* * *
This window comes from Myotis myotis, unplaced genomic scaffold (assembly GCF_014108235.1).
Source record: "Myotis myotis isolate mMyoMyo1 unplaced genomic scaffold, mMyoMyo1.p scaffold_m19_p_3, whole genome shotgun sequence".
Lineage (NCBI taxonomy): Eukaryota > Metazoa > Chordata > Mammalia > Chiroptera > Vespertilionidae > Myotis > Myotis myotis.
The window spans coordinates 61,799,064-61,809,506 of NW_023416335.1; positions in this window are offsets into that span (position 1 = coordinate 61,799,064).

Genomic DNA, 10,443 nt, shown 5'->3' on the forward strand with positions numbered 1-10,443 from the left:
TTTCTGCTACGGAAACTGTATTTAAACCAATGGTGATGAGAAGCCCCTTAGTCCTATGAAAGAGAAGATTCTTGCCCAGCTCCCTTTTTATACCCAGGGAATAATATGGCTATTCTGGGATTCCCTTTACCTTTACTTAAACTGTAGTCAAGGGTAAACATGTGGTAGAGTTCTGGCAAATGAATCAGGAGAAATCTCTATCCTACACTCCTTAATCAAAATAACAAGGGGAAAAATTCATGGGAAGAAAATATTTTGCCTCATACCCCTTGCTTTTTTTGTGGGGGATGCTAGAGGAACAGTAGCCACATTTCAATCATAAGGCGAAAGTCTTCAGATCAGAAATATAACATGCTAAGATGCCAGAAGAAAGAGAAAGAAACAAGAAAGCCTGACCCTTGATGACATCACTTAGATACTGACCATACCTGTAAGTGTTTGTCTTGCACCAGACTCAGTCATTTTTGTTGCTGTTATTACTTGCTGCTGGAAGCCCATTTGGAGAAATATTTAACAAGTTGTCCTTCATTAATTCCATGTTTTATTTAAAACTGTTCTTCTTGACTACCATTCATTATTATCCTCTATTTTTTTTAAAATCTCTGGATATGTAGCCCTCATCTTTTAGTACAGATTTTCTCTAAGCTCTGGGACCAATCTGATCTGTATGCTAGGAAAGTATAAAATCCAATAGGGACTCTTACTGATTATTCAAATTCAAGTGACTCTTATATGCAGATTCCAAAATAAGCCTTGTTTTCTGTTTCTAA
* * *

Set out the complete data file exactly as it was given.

This window comes from Myotis myotis, unplaced genomic scaffold (assembly GCF_014108235.1).
Source record: "Myotis myotis isolate mMyoMyo1 unplaced genomic scaffold, mMyoMyo1.p scaffold_m19_p_3, whole genome shotgun sequence".
Lineage (NCBI taxonomy): Eukaryota > Metazoa > Chordata > Mammalia > Chiroptera > Vespertilionidae > Myotis > Myotis myotis.
The window spans coordinates 61,799,064-61,809,506 of NW_023416335.1; positions in this window are offsets into that span (position 1 = coordinate 61,799,064).

Genomic DNA, 10,443 nt, shown 5'->3' on the forward strand with positions numbered 1-10,443 from the left:
TTTCTGCTACGGAAACTGTATTTAAACCAATGGTGATGAGAAGCCCCTTAGTCCTATGAAAGAGAAGATTCTTGCCCAGCTCCCTTTTTATACCCAGGGAATAATATGGCTATTCTGGGATTCCCTTTACCTTTACTTAAACTGTAGTCAAGGGTAAACATGTGGTAGAGTTCTGGCAAATGAATCAGGAGAAATCTCTATCCTACACTCCTTAATCAAAATAACAAGGGGAAAAATTCATGGGAAGAAAATATTTTGCCTCATACCCCTTGCTTTTTTTGTGGGGGATGCTAGAGGAACAGTAGCCACATTTCAATCATAAGGCGAAAGTCTTCAGATCAGAAATATAACATGCTAAGATGCCAGAAGAAAGAGAAAGAAACAAGAAAGCCTGACCCTTGATGACATCACTTAGATACTGACCATACCTGTAAGTGTTTGTCTTGCACCAGACTCAGTCATTTTTGTTGCTGTTATTACTTGCTGCTGGAAGCCCATTTGGAGAAATATTTAACAAGTTGTCCTTCATTAATTCCATGTTTTATTTAAAACTGTTCTTCTTGACTACCATTCATTATTATCCTCTATTTTTTTTAAAATCTCTGGATATGTAGCCCTCATCTTTTAGTACAGATTTTCTCTAAGCTCTGGGACCAATCTGATCTGTATGCTAGGAAAGTATAAAATCCAATAGGGACTCTTACTGATTATTCAAATTCAAGTGACTCTTATATGCAGATTCCAAAATAAGCCTTGTTTTCTGTTTCTAA